As such, if everything is fine where I am, I won’t take the risk in swapping to an “equal” seat. No good deed goes unpunished, and I hear plenty of stories of people who tried to be helpful, only to regret it in hours long misery.

    “Equal” is not enough to play unite the couple. Want seats together? Book them together. Got hosed by the airline? Then take it up with the airline. The failure to plan won’t become an inconvenience on my part. Your bad luck and unfortunate situation won’t be transferred to me. It will remain your problem and shouldn’t be dumped on someone else.

    Your relationship will survive if you are seated together or not. Solo travelers are not obligated to accommodate couples.

    As such, if everything is fine where I am, I won’t take the risk in swapping to an “equal” seat. Unless you are offering to get me out of a bad situation like a middle seat, or into a good situation like First or Business class, I am staying put. And I am not offering you reasons why. No explanations are owed. It’s my seat and that’s that.

    Reply
  3. Nuala Galbari

    Always ask a crew member to make a change request. There are some security reasons, airline requirements and physical or other reasons why a seat change may not be permitted. As noted, you should never be impolite and always discuss the request quietly, without disturbing other passengers. If half the airplane passengers decided they didn’t like their seats and cause problems, the flight would never depart. Please consider others at all times.

    Some reasons you may not be able to change seats:
    1. You may not be fit to operate an emergency exit window or door.
    2. Airline or FAA regulations usually prevent you from switching from coach to first class, unless you have a first class ticket.
    3. If you are pregnant or have a baby on your knee, there are seats that will not be suitable.
    4. If you have a medical or other condition, you may not be able to sit in certain seats.
    5. If a passenger suffers from claustrophobia, the middle or window seats can exacerbate the situation — so please do not be selfish, and inconsiderate of such things; a passenger often books a seat with such considerations in mind.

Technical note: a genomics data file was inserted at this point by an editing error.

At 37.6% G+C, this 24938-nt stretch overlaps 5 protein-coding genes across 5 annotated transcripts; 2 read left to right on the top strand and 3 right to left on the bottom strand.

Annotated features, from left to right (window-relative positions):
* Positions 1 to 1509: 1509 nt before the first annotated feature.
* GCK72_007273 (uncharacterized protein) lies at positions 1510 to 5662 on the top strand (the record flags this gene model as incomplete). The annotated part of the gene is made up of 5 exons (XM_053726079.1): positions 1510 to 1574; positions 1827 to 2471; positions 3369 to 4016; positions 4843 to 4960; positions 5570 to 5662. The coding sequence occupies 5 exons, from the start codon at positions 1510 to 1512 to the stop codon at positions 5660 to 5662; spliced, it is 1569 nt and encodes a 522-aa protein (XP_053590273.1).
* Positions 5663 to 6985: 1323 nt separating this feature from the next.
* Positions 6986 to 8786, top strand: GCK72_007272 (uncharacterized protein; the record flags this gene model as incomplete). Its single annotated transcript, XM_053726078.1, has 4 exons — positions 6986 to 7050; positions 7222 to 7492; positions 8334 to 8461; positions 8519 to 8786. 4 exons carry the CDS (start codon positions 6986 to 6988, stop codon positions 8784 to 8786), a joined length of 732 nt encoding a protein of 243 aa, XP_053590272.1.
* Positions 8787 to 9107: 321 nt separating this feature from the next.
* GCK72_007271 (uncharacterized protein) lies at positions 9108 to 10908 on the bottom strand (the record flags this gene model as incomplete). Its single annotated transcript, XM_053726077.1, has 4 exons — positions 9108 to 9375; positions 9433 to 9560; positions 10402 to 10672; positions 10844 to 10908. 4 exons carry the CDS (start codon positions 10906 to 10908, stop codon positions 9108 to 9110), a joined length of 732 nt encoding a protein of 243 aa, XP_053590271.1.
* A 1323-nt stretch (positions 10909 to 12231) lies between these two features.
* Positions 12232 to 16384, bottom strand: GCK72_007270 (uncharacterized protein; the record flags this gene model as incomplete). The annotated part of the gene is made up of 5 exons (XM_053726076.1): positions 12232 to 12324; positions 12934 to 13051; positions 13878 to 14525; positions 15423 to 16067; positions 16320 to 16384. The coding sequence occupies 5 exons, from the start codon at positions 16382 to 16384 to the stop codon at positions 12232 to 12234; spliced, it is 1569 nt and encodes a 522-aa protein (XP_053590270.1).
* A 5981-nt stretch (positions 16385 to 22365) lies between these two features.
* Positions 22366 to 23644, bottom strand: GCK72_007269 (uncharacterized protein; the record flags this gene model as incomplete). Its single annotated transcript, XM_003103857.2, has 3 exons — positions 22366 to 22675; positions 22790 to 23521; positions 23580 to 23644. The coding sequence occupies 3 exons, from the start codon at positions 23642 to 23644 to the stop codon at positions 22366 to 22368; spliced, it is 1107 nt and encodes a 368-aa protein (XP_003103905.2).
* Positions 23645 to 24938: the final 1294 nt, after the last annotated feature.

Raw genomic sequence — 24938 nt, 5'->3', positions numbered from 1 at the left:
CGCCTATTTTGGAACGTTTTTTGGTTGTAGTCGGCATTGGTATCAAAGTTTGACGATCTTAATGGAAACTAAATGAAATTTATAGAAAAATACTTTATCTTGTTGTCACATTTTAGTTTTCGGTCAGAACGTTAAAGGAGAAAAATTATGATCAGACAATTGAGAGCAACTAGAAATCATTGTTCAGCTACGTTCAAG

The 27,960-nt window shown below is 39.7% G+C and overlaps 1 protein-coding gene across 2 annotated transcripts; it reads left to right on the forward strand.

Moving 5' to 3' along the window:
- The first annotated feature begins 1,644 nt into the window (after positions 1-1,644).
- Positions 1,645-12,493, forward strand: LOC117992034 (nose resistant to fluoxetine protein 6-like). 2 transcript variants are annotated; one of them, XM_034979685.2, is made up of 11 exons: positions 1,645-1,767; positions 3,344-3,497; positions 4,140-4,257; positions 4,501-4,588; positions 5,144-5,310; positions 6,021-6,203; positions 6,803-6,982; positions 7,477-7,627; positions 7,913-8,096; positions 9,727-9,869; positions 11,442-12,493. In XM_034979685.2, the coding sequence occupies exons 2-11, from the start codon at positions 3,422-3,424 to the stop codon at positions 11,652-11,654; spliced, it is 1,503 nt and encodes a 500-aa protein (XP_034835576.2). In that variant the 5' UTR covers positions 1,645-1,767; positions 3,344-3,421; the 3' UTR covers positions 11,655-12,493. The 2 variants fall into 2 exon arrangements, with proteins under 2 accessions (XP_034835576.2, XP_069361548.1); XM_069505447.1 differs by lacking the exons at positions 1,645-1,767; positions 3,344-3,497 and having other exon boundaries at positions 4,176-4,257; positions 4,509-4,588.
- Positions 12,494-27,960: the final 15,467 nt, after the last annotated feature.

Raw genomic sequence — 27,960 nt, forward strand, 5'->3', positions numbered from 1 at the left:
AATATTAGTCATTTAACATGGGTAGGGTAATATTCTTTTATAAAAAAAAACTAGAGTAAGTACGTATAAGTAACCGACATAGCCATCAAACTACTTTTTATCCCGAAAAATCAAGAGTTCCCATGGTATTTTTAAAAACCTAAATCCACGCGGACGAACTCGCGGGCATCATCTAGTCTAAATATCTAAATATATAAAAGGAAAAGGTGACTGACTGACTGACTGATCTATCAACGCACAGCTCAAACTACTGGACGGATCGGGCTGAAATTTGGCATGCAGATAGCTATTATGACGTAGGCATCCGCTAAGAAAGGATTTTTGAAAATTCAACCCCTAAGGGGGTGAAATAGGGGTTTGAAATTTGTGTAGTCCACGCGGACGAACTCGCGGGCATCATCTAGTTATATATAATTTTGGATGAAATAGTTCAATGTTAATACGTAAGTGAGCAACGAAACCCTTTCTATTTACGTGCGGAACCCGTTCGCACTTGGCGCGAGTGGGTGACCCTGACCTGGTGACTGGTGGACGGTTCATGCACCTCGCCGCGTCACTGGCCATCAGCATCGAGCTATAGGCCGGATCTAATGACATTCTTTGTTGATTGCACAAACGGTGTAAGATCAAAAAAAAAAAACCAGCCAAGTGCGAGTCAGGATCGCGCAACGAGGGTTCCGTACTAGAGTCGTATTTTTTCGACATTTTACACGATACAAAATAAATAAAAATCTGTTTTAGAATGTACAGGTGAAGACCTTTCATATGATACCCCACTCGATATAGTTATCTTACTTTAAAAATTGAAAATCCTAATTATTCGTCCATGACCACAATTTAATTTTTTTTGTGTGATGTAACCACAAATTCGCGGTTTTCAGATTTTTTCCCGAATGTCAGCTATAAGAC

There are other reasons that may not be obvious to you. Often, passengers are kind-hearted, such as this author, and offer to let another have his seat. A passenger who does not travel well may have booked a
    seat near the bathroom for this reason.

    Please try to consider others.

    Contact your flight attendant with any request. The F/A will usually try to help, where time permits. Causing an issue
    during the boarding phase of a full flight is both disconcerting for others and for the flight crew.

    Thank you for your consideration.
    Former flight attendant/trainer.

    Reply
    • Michael

      Thank you so much for adding this comment. Very good advice!

      Reply
    • DBN

      Honestly, one doesn’t even need a reason to keep what is theirs.

      Reply
  4. Betsy Winn

    Hear, hear! If I am on a long flight, I want, and will pay for a window seat. Do not ask me to switch unless it is for another window seat. My comfort is as important as yours.

    Reply
    • Michael

      Thank you for your comment Betsy.

      Reply
  5. Z

    A very good topic to write. I too like the isle seat. My seat mates won’t like it if I get sick know them by sitting next to window.

    Reply

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About The Author

Michael Hodgson

Adventurer, curious traveler, photojournalist, and lover of gin. Winner of multiple gold, silver, and bronze medals from NATJA for travel writing & photography excellence -- earning medals every year since 2018. Gold medal winner 2021 to 2023 in the IFWTWA Travel Photography Awards, Best in Show award winner in the 2023 photography awards, and winner of the Excellence in Journalism award in 2022. Winner of a Juror's Award and Best in Show in the 2023 California State Fair photography competition. Still searching for the perfect gin and tonic.